Synth-pop New Yorkers stick to what they do best, resulting in a weird and wonderfully addictive album.
If there's one thing you wouldn't have banked on at the start of 2005, it's the Bravery falling by the wayside less than four years later -- in the UK at least. Back then, Sam Endicott and company were going head to head with the Killers, both in the charts (The Killers had crashed into the UK singles chart with their biggest hit to date, the re-issued "Somebody Told Me", shortly before the Bravery scored a respectable number 7 with "An Honest Mistake") and in the music press (Brandon Flowers and Endicott exchanged spats in a number of interviews).
While the Killers have gone on to become huge stars in multiple countries, changing the sound as well as their image with each album, the Bravery, despite an attempt at going for a rootsier sound on their sophomore effort, 2007’s The Sun and the Moon, appear to have moved on little from the synth-pop sounds they traded in back in 2005.
But, like contemporaries stellastarr*, it's a sound that suits them, so why fix it if it ain't broke? Much like their self-titled debut, for Stir the Blood the Bravery are wearing their hearts on their sleeves as clearly as their influences. So, once again Duran Duran choruses, New Order basslines and songs about messy love are the order of the day. All the attributes that had them compared to both the Strokes and the aforementioned Killers in their early days are still present. Indeed, they could be seen as a cross-pollination of the two and, it seems, they've almost cottoned on to what their greatest assets are. That is, songs that don’t care much for winding verses and pointless solos -- although there are one or two of those on the album -- but attempt to deliver soaring, pure pop choruses.
This works best on "I Am Your Skin", a song that could be accused of being a facsimile of high-watermark "An Honest Mistake", although this is hardly to its detriment. With a pleasingly addictive chorus and synths nicked off of Muse, it’s surely a contender for second single. Similarly, opener "Adored" and "Hatefuck" work just as well, the latter possibly featuring their most sadistic sexual imagery to date -- with Endicott asking ''love me mercilessly'' -- not to mention appropriately dirty guitars.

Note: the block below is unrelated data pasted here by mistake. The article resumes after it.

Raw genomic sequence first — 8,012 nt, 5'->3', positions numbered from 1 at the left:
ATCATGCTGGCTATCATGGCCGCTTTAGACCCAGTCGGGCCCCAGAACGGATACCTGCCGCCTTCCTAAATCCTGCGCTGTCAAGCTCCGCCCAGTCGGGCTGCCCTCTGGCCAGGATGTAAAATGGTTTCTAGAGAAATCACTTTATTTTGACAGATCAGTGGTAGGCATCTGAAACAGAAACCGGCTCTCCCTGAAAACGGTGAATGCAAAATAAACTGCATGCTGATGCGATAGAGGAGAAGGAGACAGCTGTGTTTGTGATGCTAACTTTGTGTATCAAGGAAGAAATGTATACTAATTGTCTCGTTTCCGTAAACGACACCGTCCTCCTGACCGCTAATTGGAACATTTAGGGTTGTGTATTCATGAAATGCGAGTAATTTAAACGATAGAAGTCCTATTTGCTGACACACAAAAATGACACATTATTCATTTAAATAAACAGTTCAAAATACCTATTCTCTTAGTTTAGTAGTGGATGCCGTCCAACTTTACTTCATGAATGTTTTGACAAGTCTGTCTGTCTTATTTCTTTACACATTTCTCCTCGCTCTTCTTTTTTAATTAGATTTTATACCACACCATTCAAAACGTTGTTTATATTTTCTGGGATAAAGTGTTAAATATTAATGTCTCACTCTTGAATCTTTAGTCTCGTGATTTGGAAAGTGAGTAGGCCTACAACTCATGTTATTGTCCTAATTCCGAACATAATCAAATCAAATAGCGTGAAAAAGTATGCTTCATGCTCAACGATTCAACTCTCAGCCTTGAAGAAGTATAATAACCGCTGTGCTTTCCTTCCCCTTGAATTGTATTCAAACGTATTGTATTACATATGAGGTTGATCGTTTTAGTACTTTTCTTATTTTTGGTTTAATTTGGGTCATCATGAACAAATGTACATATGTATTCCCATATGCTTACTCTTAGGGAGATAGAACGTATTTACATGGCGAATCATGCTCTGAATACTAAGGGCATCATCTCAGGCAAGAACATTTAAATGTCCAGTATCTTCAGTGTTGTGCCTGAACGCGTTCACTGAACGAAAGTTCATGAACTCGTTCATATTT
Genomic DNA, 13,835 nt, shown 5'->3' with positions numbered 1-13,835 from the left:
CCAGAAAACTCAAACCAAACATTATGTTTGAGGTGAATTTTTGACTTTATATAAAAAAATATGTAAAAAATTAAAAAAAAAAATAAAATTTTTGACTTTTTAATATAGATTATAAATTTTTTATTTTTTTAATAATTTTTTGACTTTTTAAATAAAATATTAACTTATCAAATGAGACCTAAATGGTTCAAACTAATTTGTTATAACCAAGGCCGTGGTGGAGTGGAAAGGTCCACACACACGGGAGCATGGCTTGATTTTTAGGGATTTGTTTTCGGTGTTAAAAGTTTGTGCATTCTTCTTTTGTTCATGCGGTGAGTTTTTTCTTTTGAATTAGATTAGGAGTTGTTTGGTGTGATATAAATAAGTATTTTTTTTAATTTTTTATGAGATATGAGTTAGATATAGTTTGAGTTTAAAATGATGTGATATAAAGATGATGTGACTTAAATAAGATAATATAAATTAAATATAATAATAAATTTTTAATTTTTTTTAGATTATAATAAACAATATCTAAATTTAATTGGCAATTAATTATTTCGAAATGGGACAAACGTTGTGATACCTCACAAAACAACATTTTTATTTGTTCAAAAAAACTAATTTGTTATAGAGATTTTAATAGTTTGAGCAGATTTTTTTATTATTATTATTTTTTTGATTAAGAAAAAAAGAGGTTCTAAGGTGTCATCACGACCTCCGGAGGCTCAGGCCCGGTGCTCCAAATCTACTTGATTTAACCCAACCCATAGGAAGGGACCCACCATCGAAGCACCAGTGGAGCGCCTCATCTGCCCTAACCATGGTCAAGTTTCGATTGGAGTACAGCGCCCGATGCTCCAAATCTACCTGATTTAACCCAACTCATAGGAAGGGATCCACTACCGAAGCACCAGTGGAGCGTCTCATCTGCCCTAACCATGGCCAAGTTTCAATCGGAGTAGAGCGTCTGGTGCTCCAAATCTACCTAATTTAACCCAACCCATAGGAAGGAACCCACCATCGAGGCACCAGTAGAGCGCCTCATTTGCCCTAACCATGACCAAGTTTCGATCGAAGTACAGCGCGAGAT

Things really get interesting, though, with "She’s So Bendable" and "Sugarpill". The former has clear echoes of both Soft Cell and the Velvet Underground, and it's a wonderfully-slow-paced interlude, but disappointingly only clocks in at around the two-minute mark, while "Sugarpill" sees Endicott drawling like Julian Casablancas over a fine bassline and a hypnotic guitar refrain.
If the first half of the album, with its stories of violent sex, lust and self-deprecation, suggests the Bravery's world is a weird, sordid place, side two delves even deeper. "The Spectator" appears to cast Endicott as a voyeuristic neighbour: you can almost imagine him, surrounded by Joy Division records and with Gary Numan posters plastered on his walls, getting his kicks from watching the girl next door getting undressed. And then there's the po-faced, dystopian "I Have Seen the Future" with lyrics transparent enough to suggest Endicott recently read Brave New World, and vocals that grate. It's one of the album’s few weak moments.
You can dismiss the Bravery as plagiarists, self-parodying, or for being out of step with current music trends, but when they play to their strengths its hard to deny they've a way with a synth-pop chorus. Ignore its shortcomings and Stir the Blood is a strangely addictive listen. While admittedly failing to match up to their self-titled debut, it makes a convincing case for not writing them off just yet.